The initial costs of buying a larger monitor, or setting up dual displays, will be absorbed by greater productivity once you have the screen real estate. No more digging around palettes just to get to the area of image you want to airbrush. Far less window shuffling when you want to compare your Web page in Internet Explorer and Netscape. Hell, I can have Netscape 3, Netscape 4, Netscape 6, and IE5, all showing the same page at 640x1024 if I want, without *any* overlap.
You'll need two displays, and some kind of video hardware to support it. In the past, I've used two Matrox Millennium II 4MB cards, one to run each monitor, and the performance was excellent. Friends have run a Matrox card alongside something else - there are a number of solutions, and I'll leave it up to members to post their comments at the end of the article, detailing their setups.
However, now the G400, amongst other benefits, gives me 3D support for Quake, and is very affordable. Currently, this card, from my preferred wholesaler, is AU$370. North Americans will probably get it significantly cheaper. A version with even faster RAMDAC is available for about AU$90 extra, and there are 16MB versions that are cheaper.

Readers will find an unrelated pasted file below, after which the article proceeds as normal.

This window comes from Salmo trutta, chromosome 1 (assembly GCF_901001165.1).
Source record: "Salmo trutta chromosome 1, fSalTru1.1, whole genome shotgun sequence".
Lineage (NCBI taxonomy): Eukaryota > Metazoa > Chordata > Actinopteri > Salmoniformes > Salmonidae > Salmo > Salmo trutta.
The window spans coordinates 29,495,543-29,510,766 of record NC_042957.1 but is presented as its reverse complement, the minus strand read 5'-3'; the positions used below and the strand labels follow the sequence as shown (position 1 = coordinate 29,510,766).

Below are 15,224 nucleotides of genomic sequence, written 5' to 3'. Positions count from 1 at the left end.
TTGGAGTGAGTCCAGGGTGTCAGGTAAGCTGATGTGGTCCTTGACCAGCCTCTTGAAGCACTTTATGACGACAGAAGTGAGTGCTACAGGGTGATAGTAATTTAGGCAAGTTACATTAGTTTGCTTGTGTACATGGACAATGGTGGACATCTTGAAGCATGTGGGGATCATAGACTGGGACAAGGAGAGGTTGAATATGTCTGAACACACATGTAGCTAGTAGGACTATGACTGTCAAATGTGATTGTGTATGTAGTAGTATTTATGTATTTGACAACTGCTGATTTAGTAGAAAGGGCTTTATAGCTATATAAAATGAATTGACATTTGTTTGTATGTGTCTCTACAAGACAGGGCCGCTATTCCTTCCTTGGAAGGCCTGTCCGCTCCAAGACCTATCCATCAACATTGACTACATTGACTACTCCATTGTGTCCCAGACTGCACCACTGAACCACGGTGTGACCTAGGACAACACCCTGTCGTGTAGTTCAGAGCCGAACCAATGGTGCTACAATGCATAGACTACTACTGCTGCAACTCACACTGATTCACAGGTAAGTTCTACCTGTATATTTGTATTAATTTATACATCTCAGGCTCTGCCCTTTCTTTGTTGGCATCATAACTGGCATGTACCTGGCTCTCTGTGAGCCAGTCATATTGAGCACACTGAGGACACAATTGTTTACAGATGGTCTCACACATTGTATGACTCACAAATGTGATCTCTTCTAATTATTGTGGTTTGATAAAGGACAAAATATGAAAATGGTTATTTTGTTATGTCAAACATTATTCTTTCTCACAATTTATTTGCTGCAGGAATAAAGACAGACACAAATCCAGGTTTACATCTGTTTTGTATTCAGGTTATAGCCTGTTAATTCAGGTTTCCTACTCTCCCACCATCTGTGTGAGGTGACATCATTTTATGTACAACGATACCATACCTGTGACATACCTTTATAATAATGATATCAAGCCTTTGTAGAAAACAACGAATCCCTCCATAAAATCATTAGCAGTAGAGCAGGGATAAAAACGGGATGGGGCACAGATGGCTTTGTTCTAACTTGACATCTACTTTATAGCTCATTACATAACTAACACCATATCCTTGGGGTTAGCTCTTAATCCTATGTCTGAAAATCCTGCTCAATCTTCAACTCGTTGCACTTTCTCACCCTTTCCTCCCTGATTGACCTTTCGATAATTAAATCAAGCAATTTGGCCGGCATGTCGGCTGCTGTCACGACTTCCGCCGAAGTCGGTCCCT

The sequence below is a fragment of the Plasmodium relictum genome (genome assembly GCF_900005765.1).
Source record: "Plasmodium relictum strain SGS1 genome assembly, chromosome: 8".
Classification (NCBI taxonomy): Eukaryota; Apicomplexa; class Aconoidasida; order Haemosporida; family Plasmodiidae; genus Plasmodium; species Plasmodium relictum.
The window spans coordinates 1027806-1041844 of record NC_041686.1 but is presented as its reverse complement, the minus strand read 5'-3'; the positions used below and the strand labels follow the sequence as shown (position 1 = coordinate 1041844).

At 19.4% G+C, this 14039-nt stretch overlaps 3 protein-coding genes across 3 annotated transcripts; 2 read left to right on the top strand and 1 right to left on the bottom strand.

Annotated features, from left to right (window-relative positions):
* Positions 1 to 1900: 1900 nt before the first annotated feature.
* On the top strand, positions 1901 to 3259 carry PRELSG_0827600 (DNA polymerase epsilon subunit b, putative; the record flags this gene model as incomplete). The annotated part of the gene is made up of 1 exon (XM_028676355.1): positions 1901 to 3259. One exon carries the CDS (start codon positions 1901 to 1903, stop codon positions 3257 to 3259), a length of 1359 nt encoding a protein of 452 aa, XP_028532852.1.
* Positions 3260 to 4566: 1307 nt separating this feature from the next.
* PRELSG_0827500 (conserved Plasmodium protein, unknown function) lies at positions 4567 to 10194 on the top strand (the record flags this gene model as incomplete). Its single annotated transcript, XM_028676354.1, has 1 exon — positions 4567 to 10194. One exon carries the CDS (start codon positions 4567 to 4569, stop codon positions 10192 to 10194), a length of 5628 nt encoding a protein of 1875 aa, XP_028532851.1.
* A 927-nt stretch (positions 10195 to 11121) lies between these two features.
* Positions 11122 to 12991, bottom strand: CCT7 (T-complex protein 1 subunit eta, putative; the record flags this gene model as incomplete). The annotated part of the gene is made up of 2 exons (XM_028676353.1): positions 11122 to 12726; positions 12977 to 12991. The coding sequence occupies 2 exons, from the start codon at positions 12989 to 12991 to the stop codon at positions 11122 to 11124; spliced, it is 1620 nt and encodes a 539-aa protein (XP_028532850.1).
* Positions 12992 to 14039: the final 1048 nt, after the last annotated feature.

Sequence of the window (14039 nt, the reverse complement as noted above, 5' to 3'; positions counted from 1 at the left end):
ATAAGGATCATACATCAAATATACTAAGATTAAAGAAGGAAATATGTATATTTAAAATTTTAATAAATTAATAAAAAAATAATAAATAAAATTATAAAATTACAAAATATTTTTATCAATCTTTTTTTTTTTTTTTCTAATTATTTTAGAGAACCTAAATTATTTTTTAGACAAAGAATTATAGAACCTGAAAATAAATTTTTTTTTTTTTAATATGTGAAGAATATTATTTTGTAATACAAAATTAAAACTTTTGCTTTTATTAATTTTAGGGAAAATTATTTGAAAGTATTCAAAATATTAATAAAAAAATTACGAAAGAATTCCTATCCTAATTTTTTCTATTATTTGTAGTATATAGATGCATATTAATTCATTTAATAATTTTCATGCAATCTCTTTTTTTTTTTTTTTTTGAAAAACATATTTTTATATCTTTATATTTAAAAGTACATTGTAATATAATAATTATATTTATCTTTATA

As for the monitors, you've probably already got one. If it's a 15", then make this your new palettes monitor, and splurge on something big for your primary display. If your current monitor is already nice, then just buy a cheapy 15", or 17" (they'll cost you AU$285 - AU$465 for a good brand). If you're loaded, then buy two 21"ers and fall in love.
So, if you have the 15" already, to upgrade to dual displays with your primary monitor as a 17" or 19" Viewsonic, and a G400 32MB, you'll be spending AU$700 - $1500. If you have the nice, big monitor already, to bang on a cheapy and the G400 will cost you AU$500-650. Once again, your prices will probably be a lot cheaper in the US or Canada.
This is not a hard process. You have a video card and a new monitor. You slap the video card into your box, and plug the displays into the back. Turn on the computer. Install the drivers and software. That's it.
The result is a huge resolution, spread across two monitors. When you move your mouse towards the right, it'll jump across to the other monitor. It's just one of those things you have to see and try for yourself. For someone who uses a dual display setup every day of the year, it's hard to imagine how someone couldn't know what I was talking about (if that makes sense).
I'm going to run through how I use my setup, and leave it to others to add comments on how they do the same with their applications. If there aren't screenshots included initially, then don't worry - I'll be adding some later.